Transmission rates for HBV and HCV are presumably higher outside of the United States and developed countries where screening is not as consistently performed among at-risk populations. Chronically infected carriers continue to spread the disease and transmission is also facilitated by poor sanitation. Worldwide, chronic HBV infection is believed to affect 240 million people and be associated with 800,000 liver disease-related deaths each year. The World Health Organization (WHO) estimates that 130-150 million people are chronically infected with HCV. Liver disease caused by HCV is estimated by the WHO to be responsible for approximately 500,000 deaths around the world each year. Hepatitis disease prevention and control efforts throughout the world will be an important source of growth for molecular hepatitis diagnostics, especially programs with therapy components.

Immunoassays are most often used for hepatitis screening and diagnosis, but are superseded by molecular assays in clinical hepatitis treatment. Quantitative results from real-time PCR assays are used to determine the progression of the disease and monitor viral loads during antiviral therapy. The sensitivity of molecular assays made them an invaluable tool in modern hepatitis therapeutics as a replacement for liver biopsies; even a minute change in bloodstream viral RNA can serve as an effective indicator of viral load and infection state. Multiplex PCR and sequencing assays are also used to determine virus genotype and detect drug resistance traits, which can be determinative of individualized infection treatment.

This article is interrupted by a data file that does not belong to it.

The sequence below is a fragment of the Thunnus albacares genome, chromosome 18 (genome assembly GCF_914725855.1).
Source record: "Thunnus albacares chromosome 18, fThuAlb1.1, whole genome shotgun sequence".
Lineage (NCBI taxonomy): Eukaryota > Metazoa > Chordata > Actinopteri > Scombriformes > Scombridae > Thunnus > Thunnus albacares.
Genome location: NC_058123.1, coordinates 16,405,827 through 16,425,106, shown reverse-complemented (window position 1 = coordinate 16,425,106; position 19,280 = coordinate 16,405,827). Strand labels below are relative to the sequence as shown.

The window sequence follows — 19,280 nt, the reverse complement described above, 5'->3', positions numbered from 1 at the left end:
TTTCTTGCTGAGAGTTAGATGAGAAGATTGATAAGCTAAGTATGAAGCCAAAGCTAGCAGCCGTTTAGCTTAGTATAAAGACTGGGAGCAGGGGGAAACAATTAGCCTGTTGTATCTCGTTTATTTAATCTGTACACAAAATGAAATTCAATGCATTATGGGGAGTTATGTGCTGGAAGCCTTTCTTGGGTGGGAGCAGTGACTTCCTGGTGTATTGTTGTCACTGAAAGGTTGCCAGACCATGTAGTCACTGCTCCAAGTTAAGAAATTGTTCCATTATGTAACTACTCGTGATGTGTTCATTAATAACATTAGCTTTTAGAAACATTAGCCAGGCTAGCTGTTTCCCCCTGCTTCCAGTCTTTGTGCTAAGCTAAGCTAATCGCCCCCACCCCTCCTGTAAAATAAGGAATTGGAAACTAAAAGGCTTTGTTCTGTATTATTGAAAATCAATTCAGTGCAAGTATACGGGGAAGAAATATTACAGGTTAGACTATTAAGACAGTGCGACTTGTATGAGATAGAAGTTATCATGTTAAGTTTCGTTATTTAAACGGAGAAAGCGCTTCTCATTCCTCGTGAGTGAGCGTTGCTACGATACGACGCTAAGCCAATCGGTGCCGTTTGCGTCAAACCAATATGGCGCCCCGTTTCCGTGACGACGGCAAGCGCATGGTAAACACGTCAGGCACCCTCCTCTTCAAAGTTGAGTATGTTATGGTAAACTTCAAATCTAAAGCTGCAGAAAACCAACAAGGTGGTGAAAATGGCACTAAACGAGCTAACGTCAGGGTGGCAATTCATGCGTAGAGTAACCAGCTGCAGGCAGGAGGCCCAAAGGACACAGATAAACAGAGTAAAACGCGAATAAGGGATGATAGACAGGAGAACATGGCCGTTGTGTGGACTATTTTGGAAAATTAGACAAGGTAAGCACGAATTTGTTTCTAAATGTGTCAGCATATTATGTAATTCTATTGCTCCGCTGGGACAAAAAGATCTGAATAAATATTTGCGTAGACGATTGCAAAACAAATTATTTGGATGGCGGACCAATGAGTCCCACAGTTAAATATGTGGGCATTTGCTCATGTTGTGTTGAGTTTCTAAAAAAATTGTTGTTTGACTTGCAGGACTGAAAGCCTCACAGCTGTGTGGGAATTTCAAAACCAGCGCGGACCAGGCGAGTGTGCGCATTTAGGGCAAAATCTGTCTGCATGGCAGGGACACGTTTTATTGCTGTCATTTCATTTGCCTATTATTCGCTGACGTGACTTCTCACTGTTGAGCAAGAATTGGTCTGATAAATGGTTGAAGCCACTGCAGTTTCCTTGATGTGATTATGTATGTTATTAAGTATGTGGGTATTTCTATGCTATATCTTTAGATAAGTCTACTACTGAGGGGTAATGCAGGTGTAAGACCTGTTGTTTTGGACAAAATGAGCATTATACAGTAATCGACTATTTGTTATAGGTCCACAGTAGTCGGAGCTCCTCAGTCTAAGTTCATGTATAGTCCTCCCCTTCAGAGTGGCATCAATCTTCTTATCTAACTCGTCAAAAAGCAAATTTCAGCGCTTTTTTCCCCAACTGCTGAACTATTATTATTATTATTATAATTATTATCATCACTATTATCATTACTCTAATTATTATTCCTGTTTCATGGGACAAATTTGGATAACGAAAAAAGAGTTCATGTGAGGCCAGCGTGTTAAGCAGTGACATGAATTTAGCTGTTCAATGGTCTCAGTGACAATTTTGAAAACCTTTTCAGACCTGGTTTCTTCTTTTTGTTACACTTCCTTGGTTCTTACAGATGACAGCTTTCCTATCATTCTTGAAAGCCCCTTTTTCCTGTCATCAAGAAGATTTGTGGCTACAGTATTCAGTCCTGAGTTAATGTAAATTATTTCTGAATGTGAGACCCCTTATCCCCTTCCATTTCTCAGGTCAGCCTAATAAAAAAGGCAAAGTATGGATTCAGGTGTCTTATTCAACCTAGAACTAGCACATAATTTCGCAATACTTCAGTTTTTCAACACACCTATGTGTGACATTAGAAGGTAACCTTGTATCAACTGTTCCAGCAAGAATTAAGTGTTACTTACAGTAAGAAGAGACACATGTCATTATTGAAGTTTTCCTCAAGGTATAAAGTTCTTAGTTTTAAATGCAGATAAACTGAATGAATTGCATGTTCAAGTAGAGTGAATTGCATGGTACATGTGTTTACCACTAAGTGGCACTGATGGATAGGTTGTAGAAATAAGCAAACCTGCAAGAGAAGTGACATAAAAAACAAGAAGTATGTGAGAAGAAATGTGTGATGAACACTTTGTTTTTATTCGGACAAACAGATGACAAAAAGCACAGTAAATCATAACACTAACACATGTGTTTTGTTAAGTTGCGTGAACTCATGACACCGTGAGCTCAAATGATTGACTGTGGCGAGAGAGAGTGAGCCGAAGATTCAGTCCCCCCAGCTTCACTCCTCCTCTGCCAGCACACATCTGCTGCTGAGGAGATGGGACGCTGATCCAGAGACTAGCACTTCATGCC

Roughly half of the overall hepatitis diagnostics market is still represented by laboratory immunoassays. Screening for HCV and HBV infections commonly uses immunoassays that detect anti-hepatitis virus antibodies, viral surface antigens, or viral core antigens. Viral core antigens represent the latest significant market contribution to hepatitis serology; the viral marker can detect ongoing or active viral infections and provides quantitative results used to assess the state of infection. Although highly sensitive molecular assays for HCV RNA measurement are preferred in viral load testing, quantitative immunoassays for core antigen can serve as viable, lower cost alternatives or complements for infection monitoring during antiviral therapy. Rapid hepatitis antibody tests used for screening also represent one of the largest markets worldwide for rapid immunoassays.

Hepatitis testing holds a similarly well-established role in blood screening due to the infections’ prevalence worldwide and the severity of resultant disease. Hepatitis (HBV and HCV) screening is uniform across every blood screening program, alongside HIV. Nucleic acid testing (NAT) is used for confirmatory reflex testing, if not primary screening, of donated blood in the developed world (North America, Europe, Japan). Nucleic acid testing is displacing high-throughput immunodiagnostic screening such as chemiluminescent immunoassays where cost considerations allow. Antibody screening can be unreliable for ensuring a high standard of blood safety as samples of recently infected donors can be non-reactive in the first several weeks. Direct testing of hepatitis viral nucleic acids or antigens will provide earlier positive results. Chemiluminescent immunoassay testing for hepatitis antigen is now available as a more broadly accurate diagnostic, though NAT is unrivaled in terms of sensitivity and provides the best accuracy for early infections. Responding to the emergence of hepatitis E virus (HEV) as a blood safety threat, major vendors in blood screening have introduced HEV assays in the past five year. For now, HEV screening remains far from uniform among blood programs.